All five remaining candidates will visit Sarasota for in person interviews June 30 through July 2.
Although the Sarasota County School Board could have winnowed its superintendent search from the remaining five candidates, members on Tuesday decided to name all five of them finalists.
The remaining five candidates — Brennan Asplen, Peter Licata, Keith Oswald, Gonzalo La Cava and Marie Izquierdo — will now be interviewed and taken on district tours June 30 through July 2.
“Any of these people are great, and they are all, I think, worthy,” Board Member Jane Goodwin said. “We had such great candidates this time. I’m all for bringing them all back.”
Board members unanimously voted to advance Licata, La Cava and Izquierdo, while Oswald received three board votes, and Asplen received four votes to move forward in the selection process.
However, board members reconsidered and agreed it would be best to interview each candidate face-to-face rather than eliminating one or two based on video and written submissions.
“I think that nothing replaces in-person interviews,” Board Member Bridget Ziegler said. “I’m very encouraged to hear that we can have all five candidates come in and continue to do our due diligence to find what fit is best.”
All five applicants, along with their significant others, will be invited to Sarasota. During the three-day stay, each candidate will participate in hourlong interviews with each of the individual school board members and will be taken on tours of the districts.
The finalists earlier in the process received 20 or more votes from the 25-member Citizens Advisory Committee, though Izquierdo was the only candidate to receive a vote from every CAC member.
After voting on finalists, the board debated the superintendent contract.
School district attorney Art Hardy said he prepared the new contract based on previous contracts, which would stipulate an initial term of three years.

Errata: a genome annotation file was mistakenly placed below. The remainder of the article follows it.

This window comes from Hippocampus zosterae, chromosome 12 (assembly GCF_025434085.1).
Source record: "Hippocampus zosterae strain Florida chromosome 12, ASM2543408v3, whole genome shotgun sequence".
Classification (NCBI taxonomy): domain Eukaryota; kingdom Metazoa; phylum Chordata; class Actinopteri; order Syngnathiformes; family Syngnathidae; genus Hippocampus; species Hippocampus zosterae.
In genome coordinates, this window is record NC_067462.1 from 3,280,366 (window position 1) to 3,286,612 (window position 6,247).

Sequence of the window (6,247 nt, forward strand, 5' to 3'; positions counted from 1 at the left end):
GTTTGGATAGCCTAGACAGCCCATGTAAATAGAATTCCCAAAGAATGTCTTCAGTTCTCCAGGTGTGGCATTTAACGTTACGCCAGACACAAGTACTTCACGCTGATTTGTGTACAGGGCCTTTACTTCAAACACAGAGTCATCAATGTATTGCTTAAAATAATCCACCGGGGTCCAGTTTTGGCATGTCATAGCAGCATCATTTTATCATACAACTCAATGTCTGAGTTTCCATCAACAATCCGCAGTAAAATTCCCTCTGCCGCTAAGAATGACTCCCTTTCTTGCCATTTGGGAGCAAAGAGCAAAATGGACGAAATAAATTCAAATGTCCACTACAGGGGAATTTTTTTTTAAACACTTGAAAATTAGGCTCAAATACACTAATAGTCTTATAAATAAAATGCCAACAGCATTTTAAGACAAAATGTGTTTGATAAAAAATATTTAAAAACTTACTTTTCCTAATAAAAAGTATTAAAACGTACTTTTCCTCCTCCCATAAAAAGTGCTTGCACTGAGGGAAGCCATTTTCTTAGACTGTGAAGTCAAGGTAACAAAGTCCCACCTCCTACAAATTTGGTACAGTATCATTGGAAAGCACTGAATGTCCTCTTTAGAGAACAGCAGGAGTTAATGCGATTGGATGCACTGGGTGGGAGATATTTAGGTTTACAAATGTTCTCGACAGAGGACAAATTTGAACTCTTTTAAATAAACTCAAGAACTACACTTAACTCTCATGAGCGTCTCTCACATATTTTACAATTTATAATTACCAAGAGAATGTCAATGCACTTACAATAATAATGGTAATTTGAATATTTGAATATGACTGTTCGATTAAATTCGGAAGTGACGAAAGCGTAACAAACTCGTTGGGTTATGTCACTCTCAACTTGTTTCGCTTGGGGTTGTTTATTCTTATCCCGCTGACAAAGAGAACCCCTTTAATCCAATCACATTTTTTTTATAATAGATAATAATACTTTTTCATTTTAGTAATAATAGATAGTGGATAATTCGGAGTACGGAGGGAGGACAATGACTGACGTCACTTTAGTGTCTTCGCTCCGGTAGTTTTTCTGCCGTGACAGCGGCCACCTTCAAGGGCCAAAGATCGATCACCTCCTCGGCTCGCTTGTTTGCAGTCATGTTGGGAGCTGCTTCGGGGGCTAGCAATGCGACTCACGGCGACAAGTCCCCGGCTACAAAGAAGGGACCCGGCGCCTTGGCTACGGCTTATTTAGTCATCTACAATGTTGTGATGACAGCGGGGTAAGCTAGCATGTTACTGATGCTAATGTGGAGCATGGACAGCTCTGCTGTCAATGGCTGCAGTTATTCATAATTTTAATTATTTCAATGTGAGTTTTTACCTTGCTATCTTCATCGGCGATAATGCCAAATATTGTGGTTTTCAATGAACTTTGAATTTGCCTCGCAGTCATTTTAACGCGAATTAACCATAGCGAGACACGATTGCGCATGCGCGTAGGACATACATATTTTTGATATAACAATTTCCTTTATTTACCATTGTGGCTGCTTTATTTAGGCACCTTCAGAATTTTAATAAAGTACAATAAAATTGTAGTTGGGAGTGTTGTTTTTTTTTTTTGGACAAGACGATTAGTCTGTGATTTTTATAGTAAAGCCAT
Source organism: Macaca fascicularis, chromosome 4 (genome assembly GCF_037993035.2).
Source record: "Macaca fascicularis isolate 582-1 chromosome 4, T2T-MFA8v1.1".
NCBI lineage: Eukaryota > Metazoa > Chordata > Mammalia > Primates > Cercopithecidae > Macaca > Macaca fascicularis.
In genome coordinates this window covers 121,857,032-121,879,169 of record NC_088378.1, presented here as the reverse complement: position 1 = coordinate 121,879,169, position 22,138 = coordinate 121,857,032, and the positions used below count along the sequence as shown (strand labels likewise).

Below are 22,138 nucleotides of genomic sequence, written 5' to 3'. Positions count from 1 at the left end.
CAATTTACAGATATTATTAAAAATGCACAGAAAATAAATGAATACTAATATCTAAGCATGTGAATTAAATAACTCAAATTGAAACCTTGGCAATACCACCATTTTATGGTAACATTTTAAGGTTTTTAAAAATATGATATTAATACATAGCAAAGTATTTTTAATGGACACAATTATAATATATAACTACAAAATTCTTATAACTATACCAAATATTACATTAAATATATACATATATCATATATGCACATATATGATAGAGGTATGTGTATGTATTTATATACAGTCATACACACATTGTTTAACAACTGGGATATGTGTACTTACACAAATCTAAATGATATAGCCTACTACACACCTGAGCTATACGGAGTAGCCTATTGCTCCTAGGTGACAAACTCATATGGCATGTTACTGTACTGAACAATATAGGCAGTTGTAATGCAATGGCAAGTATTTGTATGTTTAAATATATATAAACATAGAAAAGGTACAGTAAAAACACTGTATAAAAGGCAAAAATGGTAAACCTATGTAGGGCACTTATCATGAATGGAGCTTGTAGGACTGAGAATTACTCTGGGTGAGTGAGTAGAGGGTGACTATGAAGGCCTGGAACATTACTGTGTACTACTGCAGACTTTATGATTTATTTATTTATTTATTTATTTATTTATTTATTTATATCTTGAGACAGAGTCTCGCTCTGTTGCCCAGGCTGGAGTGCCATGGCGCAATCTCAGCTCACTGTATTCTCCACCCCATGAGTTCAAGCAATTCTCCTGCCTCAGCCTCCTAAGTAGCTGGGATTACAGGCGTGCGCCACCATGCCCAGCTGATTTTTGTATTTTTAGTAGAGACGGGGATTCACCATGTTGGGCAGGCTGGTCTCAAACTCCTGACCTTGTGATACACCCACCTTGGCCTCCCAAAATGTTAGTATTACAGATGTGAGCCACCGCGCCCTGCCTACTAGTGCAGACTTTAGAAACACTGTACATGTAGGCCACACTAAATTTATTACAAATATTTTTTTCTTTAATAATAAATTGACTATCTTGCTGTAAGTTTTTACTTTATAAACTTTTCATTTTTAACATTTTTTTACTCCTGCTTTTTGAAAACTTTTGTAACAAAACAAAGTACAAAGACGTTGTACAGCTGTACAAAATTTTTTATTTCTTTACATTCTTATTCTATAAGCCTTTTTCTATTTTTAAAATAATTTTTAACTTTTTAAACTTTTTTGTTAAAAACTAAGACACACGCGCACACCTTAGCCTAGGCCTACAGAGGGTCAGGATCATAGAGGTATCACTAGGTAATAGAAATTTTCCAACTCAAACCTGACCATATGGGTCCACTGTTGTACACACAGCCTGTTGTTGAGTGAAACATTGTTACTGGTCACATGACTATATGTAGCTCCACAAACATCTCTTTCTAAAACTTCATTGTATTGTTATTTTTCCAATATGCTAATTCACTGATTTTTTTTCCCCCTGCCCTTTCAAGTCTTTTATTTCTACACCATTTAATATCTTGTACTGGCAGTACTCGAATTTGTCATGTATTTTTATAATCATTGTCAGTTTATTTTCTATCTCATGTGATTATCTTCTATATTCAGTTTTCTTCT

“I’d like to see at least three or four years,” Board Member Shirley Brown said. “I think we should give some understanding that this person is going to be here for a while and then make it through the next election, so the election doesn’t become, ‘Fire the superintendent; don’t fire the superintendent.’”
Goodwin questioned how much the board can negotiate the contract, citing performance pay as an area she’d like the board to consider. If the board were to include it, Hardy recommended starting performance pay in July 2021 to give the new superintendent time to get adjusted and come up with performance guidelines alongside the board.
A majority of the board members seemed to support the idea of performance pay, and Eric Robinson said he wouldn’t want to hire a superintendent who did not want performance pay.
The last contract with performance pay allowed for $5,000 awarded for each of three performance goals. Hardy said the board could decide how much money could be awarded for however many goals it chooses.
Finally, the board agreed to what Hardy called an “evergreen contract,” which would allow the board to renew the contract one year from its end date, so the contract would always have between one and two years remaining. Otherwise, the contract can expire, or the board could take a majority vote to end the contract early.